(DOT Inspector General) On June 4, 2018, Charles Kaye, former warehouse manager, Glow Industries, Inc. (Glow), was sentenced in U.S. District Court, Los Angeles, California, to 2 years’ probation, a $3,000 fine, and a $100 special assessment fee for transporting hazardous materials (hazmat) without marking and labeling them. Kaye pleaded guilty on January 22, 2018.
The investigation disclosed that Glow employees conspired to ship hazmat via air transportation from a company warehouse in Riverside, California, to Anchorage, Alaska, and concealed any markings that identified the shipments as hazardous.
On July 30, 2012, the United Parcel Service (UPS) examined a shipment from Glow at its Anchorage airport facility because the exterior packaging was damaged. After inspecting the contents, UPS discovered six fiberboard boxes, each containing twelve 320-milliliter cans of Vector Butane Gas, a hazmat. Closer examination showed the outer packaging originally had been marked in the same manner as the packages inside the box. However, the outer packaging had been reassembled inside out to conceal the hazmat markings on the exterior. Glow admitted that it directed various managers and employees to conceal the hazardous nature of the package from its shippers. Kaye also admitted that he’d allowed the employees to conceal hazmat markings and that on August 6, 2012, he sent a letter to FAA stating that a Glow employee had inadvertently shipped undeclared hazardous materials from Riverside to Anchorage. In fact, the employee had done so knowingly.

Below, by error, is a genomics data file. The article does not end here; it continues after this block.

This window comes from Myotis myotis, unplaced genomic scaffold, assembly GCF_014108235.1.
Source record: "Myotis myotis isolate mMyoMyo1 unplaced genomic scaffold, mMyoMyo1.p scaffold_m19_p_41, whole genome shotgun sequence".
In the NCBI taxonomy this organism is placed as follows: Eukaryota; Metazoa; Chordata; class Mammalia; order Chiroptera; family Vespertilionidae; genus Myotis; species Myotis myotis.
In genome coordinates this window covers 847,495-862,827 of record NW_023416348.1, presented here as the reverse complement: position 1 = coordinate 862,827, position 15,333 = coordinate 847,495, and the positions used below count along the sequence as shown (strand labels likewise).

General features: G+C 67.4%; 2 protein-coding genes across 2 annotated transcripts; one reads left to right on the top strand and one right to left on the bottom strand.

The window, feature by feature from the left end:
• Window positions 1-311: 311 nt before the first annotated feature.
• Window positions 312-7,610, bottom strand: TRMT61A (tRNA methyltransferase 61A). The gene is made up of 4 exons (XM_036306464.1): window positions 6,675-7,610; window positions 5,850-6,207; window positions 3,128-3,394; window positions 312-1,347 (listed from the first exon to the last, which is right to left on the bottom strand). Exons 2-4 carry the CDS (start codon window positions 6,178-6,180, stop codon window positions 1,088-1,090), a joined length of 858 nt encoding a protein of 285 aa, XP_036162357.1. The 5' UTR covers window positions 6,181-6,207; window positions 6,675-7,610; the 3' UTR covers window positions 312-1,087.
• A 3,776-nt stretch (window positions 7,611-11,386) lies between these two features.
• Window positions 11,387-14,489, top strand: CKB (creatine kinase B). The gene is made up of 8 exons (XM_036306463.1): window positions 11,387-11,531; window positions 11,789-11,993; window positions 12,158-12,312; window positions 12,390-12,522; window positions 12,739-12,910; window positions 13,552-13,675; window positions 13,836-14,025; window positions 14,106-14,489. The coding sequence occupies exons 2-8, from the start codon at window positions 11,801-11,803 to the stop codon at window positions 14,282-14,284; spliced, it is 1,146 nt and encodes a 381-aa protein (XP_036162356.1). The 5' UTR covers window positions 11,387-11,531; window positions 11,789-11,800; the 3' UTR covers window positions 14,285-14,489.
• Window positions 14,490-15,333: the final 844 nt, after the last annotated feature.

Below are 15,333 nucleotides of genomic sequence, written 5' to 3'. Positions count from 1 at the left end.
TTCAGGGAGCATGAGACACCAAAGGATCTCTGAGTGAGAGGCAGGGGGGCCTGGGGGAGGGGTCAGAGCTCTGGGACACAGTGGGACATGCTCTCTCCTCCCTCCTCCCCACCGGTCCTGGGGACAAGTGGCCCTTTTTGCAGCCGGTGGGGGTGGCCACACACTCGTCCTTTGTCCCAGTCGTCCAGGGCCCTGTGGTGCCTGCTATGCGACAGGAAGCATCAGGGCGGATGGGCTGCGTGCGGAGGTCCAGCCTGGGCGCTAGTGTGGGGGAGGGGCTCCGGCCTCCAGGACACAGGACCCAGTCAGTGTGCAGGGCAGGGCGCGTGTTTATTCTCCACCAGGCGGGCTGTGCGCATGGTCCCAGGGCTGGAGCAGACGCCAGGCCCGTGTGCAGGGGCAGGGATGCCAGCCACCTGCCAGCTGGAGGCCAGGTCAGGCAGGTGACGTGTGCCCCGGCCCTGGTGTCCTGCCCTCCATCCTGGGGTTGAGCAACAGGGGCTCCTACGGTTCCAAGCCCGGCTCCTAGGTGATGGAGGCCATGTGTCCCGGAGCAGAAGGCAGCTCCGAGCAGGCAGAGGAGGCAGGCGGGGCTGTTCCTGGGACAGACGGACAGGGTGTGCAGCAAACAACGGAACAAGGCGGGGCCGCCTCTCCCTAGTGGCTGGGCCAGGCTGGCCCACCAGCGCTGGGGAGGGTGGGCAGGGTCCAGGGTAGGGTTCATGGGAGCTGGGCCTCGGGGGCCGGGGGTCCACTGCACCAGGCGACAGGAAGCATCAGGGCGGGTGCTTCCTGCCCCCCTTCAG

In January 2018, Glow was sentenced to 5 years’ probation and fined $250,000. As part of its probation, the company was required to establish a rigorous compliance program, subject to review by third-party auditors.